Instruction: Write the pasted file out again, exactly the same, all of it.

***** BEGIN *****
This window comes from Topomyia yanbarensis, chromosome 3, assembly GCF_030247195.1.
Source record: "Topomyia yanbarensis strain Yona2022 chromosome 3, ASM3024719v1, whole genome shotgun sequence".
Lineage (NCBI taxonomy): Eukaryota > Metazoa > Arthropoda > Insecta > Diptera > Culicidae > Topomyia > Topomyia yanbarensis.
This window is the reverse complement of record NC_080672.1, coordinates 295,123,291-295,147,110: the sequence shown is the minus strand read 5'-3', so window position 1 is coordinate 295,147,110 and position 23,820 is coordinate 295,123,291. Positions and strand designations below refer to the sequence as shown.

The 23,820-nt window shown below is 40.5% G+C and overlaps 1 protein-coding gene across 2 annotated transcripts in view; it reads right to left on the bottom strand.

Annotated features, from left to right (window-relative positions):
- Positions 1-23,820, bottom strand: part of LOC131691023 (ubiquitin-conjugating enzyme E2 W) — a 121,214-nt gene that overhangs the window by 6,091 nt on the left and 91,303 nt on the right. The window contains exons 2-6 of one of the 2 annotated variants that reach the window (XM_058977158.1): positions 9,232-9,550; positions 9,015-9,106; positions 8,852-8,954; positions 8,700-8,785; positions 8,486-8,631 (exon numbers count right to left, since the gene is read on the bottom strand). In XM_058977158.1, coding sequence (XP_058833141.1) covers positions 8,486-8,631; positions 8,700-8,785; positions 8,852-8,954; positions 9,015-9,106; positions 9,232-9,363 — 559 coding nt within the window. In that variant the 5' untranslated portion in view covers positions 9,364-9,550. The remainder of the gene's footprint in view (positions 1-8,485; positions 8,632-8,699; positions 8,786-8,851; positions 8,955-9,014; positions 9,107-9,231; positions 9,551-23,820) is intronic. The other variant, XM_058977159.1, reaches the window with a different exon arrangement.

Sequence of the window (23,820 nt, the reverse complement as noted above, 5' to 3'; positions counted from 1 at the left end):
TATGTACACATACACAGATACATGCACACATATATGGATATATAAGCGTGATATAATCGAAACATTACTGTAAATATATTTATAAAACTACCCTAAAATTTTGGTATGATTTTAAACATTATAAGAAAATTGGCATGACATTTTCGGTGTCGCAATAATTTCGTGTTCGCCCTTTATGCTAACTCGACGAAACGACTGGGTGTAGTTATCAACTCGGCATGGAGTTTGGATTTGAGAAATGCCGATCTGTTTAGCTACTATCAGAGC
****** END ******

This window comes from Topomyia yanbarensis, chromosome 3, assembly GCF_030247195.1.
Source record: "Topomyia yanbarensis strain Yona2022 chromosome 3, ASM3024719v1, whole genome shotgun sequence".
Lineage (NCBI taxonomy): Eukaryota > Metazoa > Arthropoda > Insecta > Diptera > Culicidae > Topomyia > Topomyia yanbarensis.
This window is the reverse complement of record NC_080672.1, coordinates 295,123,291-295,147,110: the sequence shown is the minus strand read 5'-3', so window position 1 is coordinate 295,147,110 and position 23,820 is coordinate 295,123,291. Positions and strand designations below refer to the sequence as shown.

The 23,820-nt window shown below is 40.5% G+C and overlaps 1 protein-coding gene across 2 annotated transcripts in view; it reads right to left on the bottom strand.

Annotated features, from left to right (window-relative positions):
- Positions 1-23,820, bottom strand: part of LOC131691023 (ubiquitin-conjugating enzyme E2 W) — a 121,214-nt gene that overhangs the window by 6,091 nt on the left and 91,303 nt on the right. The window contains exons 2-6 of one of the 2 annotated variants that reach the window (XM_058977158.1): positions 9,232-9,550; positions 9,015-9,106; positions 8,852-8,954; positions 8,700-8,785; positions 8,486-8,631 (exon numbers count right to left, since the gene is read on the bottom strand). In XM_058977158.1, coding sequence (XP_058833141.1) covers positions 8,486-8,631; positions 8,700-8,785; positions 8,852-8,954; positions 9,015-9,106; positions 9,232-9,363 — 559 coding nt within the window. In that variant the 5' untranslated portion in view covers positions 9,364-9,550. The remainder of the gene's footprint in view (positions 1-8,485; positions 8,632-8,699; positions 8,786-8,851; positions 8,955-9,014; positions 9,107-9,231; positions 9,551-23,820) is intronic. The other variant, XM_058977159.1, reaches the window with a different exon arrangement.

Sequence of the window (23,820 nt, the reverse complement as noted above, 5' to 3'; positions counted from 1 at the left end):
TATGTACACATACACAGATACATGCACACATATATGGATATATAAGCGTGATATAATCGAAACATTACTGTAAATATATTTATAAAACTACCCTAAAATTTTGGTATGATTTTAAACATTATAAGAAAATTGGCATGACATTTTCGGTGTCGCAATAATTTCGTGTTCGCCCTTTATGCTAACTCGACGAAACGACTGGGTGTAGTTATCAACTCGGCATGGAGTTTGGATTTGAGAAATGCCGATCTGTTTAGCTACTATCAGAGC